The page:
Construction risks account for 42.0% of total EL. Bondholders are significantly exposed to construction risk, which is managed under a multi-contracting strategy introducing contractor interface risks. All five PV plants still have to be built and must commence commercial operation until December 2023 to be eligible for the full KÁT tariff.
Operational risks account for 8.2% of total EL. Operational complexity is average and the technology used is suitable. The project benefits from a 25-year, full-service O&M contract with a midsized Hungarian construction company belonging to a listed Hungarian oil & gas group.
Revenue risks account for 5.0% of total EL. The project benefits from a fixed feed-in tariff under the KÁT regulatory regime that is subject to inflation-linked indexation, and mandatory offtake by the transmission system operator (MAVIR Zrt) for 24 years. Completion delays would reduce the support period, which has a fixed end date. We assess solar resource risk as low.
Financial strength accounts for 11.4% of total EL. The rated bonds will not amortise fully until maturity and 50% of initial debt amount will have to be refinanced in 2037, which represents a significant balloon repayment of c. HUF 35bn. We note that the assumed refinancing debt will fully amortise before the end of the regulatory period in our rating case.
- Project structure and other account for 33.4% of total EL. The project's financing and legal framework does not meet the standards of a typical project finance transaction. The contractual structure lacks standard protections to investors usually available in similar project finance transactions and presents substantial legal risks in relation to the issuer’s bankruptcy-remoteness. No security package will be provided. The covenant package is light in comparison with similar transactions. The financing documents have not been reviewed by a legal adviser, and no legal opinion confirming the legal integrity of the structure will be provided.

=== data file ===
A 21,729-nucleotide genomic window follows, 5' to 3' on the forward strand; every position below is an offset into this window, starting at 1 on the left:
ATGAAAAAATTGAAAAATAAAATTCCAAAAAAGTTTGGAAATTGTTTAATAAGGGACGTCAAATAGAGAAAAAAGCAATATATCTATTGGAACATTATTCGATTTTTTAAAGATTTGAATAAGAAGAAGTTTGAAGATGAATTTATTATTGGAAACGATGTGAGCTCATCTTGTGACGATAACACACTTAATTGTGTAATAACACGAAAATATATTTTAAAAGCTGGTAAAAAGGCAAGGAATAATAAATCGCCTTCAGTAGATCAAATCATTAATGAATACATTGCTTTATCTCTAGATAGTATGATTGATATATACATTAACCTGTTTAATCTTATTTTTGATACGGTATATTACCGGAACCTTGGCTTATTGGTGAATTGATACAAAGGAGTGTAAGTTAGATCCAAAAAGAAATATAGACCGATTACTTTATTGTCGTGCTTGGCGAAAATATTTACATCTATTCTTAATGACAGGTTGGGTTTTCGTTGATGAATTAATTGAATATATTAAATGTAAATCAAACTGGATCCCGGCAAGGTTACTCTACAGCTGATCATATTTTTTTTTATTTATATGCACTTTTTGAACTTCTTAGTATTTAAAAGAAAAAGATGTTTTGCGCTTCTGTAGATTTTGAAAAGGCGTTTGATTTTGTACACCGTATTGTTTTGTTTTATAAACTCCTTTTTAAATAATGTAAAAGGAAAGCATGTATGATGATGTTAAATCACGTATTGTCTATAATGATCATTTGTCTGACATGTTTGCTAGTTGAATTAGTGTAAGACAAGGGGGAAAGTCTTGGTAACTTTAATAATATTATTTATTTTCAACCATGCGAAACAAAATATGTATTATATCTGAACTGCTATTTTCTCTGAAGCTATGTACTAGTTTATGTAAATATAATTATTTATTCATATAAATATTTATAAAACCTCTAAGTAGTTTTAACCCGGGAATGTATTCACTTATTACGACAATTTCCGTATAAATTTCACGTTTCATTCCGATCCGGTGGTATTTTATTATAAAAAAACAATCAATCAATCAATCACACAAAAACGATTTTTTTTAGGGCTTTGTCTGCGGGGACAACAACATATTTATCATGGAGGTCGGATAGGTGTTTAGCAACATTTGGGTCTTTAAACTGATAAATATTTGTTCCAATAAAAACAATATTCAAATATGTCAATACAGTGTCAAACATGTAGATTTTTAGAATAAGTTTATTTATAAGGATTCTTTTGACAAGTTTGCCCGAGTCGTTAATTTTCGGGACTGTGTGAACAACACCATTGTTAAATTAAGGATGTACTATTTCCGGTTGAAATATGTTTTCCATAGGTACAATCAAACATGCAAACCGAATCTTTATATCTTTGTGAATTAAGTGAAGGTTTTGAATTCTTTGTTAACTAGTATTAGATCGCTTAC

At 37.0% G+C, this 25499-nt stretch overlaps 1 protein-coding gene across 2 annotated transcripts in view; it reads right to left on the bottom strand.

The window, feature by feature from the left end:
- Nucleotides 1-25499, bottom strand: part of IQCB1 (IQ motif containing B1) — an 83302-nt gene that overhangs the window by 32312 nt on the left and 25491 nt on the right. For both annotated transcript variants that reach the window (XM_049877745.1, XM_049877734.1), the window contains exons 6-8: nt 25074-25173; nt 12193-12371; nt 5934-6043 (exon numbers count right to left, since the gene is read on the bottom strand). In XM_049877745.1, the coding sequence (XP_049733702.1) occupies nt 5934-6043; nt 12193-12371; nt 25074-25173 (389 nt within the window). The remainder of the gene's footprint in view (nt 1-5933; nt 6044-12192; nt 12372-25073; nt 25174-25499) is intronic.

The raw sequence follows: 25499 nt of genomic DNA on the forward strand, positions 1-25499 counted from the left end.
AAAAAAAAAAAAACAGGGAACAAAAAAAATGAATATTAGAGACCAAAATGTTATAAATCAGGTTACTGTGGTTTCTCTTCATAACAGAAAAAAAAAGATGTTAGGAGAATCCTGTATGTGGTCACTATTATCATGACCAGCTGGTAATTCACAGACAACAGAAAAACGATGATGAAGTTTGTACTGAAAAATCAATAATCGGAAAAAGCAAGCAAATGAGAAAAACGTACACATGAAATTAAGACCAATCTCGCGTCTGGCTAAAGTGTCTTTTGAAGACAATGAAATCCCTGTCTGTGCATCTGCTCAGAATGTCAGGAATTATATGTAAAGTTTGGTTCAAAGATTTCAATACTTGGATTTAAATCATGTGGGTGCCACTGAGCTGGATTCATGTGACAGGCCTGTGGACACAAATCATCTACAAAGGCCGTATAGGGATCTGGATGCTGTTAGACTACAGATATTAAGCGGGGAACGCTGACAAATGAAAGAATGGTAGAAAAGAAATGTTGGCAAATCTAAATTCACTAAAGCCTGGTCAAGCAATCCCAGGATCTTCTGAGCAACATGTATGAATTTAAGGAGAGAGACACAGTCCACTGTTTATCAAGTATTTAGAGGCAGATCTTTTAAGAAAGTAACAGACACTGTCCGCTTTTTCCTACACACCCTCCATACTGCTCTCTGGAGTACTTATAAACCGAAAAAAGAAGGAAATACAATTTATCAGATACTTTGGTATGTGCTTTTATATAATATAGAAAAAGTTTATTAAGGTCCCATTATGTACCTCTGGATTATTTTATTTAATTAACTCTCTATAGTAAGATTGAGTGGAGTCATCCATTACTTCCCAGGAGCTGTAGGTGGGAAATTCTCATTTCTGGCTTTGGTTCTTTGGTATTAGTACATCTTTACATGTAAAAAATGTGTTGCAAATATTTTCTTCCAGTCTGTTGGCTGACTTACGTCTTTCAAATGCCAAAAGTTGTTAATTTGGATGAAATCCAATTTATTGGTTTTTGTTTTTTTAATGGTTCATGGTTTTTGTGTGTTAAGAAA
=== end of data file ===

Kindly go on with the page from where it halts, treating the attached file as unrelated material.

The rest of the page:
Key rating drivers
Stable and predictable cashflows (positive). The project benefits from fixed feed-in tariffs set out by the KÁT regulatory regime in Hungary (rated BBB+ by Scope) and a good-quality solar resource, underpinning cashflow stability for a 24-year period, beyond the rated bonds tenor of 15 years.
Average operational risk (positive). The technology used is proven and manufacturers of key equipment are reputable companies. Technical failure risks are somewhat diversified across the five PV parks. Limited operational complexity and a 25-year full-service O&M contract pose low operational risks.